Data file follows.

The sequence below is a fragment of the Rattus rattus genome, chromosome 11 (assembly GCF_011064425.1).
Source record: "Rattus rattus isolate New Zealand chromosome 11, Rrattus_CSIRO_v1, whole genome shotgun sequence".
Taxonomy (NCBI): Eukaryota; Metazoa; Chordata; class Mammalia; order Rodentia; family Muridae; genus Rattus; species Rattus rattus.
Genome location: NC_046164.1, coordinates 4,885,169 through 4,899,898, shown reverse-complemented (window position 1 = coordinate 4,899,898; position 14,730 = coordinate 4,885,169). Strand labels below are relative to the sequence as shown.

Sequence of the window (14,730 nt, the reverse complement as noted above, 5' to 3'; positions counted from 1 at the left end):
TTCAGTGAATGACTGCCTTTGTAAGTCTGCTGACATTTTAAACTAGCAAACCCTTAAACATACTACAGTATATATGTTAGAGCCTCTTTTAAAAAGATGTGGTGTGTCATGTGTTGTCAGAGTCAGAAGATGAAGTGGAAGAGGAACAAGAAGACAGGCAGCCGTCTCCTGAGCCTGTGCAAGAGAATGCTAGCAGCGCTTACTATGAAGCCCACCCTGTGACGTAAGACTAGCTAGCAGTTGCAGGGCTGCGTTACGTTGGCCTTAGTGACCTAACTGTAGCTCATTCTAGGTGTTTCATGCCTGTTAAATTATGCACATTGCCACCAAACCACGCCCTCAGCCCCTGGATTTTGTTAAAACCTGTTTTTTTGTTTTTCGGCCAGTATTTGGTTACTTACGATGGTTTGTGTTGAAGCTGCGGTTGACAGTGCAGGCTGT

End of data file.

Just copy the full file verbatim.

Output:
The sequence below is a fragment of the Rattus rattus genome, chromosome 11 (assembly GCF_011064425.1).
Source record: "Rattus rattus isolate New Zealand chromosome 11, Rrattus_CSIRO_v1, whole genome shotgun sequence".
Taxonomy (NCBI): Eukaryota; Metazoa; Chordata; class Mammalia; order Rodentia; family Muridae; genus Rattus; species Rattus rattus.
Genome location: NC_046164.1, coordinates 4,885,169 through 4,899,898, shown reverse-complemented (window position 1 = coordinate 4,899,898; position 14,730 = coordinate 4,885,169). Strand labels below are relative to the sequence as shown.

Sequence of the window (14,730 nt, the reverse complement as noted above, 5' to 3'; positions counted from 1 at the left end):
TTCAGTGAATGACTGCCTTTGTAAGTCTGCTGACATTTTAAACTAGCAAACCCTTAAACATACTACAGTATATATGTTAGAGCCTCTTTTAAAAAGATGTGGTGTGTCATGTGTTGTCAGAGTCAGAAGATGAAGTGGAAGAGGAACAAGAAGACAGGCAGCCGTCTCCTGAGCCTGTGCAAGAGAATGCTAGCAGCGCTTACTATGAAGCCCACCCTGTGACGTAAGACTAGCTAGCAGTTGCAGGGCTGCGTTACGTTGGCCTTAGTGACCTAACTGTAGCTCATTCTAGGTGTTTCATGCCTGTTAAATTATGCACATTGCCACCAAACCACGCCCTCAGCCCCTGGATTTTGTTAAAACCTGTTTTTTTGTTTTTCGGCCAGTATTTGGTTACTTACGATGGTTTGTGTTGAAGCTGCGGTTGACAGTGCAGGCTGT